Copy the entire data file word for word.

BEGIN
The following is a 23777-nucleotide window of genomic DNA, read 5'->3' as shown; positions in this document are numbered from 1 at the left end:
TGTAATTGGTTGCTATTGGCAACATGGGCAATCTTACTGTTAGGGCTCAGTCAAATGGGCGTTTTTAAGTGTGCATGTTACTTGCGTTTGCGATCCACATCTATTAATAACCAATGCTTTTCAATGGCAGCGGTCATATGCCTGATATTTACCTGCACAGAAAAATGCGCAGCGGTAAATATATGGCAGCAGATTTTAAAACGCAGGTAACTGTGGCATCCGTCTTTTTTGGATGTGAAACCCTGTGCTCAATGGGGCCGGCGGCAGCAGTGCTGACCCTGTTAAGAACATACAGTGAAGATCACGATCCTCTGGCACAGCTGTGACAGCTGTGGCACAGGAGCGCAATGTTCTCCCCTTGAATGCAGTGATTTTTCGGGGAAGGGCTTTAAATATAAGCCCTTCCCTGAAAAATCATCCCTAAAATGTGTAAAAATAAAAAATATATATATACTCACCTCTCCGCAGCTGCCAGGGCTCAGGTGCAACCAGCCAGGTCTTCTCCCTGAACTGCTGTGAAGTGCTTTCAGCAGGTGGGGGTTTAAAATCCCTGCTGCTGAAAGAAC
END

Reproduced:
The following is a 23777-nucleotide window of genomic DNA, read 5'->3' as shown; positions in this document are numbered from 1 at the left end:
TGTAATTGGTTGCTATTGGCAACATGGGCAATCTTACTGTTAGGGCTCAGTCAAATGGGCGTTTTTAAGTGTGCATGTTACTTGCGTTTGCGATCCACATCTATTAATAACCAATGCTTTTCAATGGCAGCGGTCATATGCCTGATATTTACCTGCACAGAAAAATGCGCAGCGGTAAATATATGGCAGCAGATTTTAAAACGCAGGTAACTGTGGCATCCGTCTTTTTTGGATGTGAAACCCTGTGCTCAATGGGGCCGGCGGCAGCAGTGCTGACCCTGTTAAGAACATACAGTGAAGATCACGATCCTCTGGCACAGCTGTGACAGCTGTGGCACAGGAGCGCAATGTTCTCCCCTTGAATGCAGTGATTTTTCGGGGAAGGGCTTTAAATATAAGCCCTTCCCTGAAAAATCATCCCTAAAATGTGTAAAAATAAAAAATATATATATACTCACCTCTCCGCAGCTGCCAGGGCTCAGGTGCAACCAGCCAGGTCTTCTCCCTGAACTGCTGTGAAGTGCTTTCAGCAGGTGGGGGTTTAAAATCCCTGCTGCTGAAAGAAC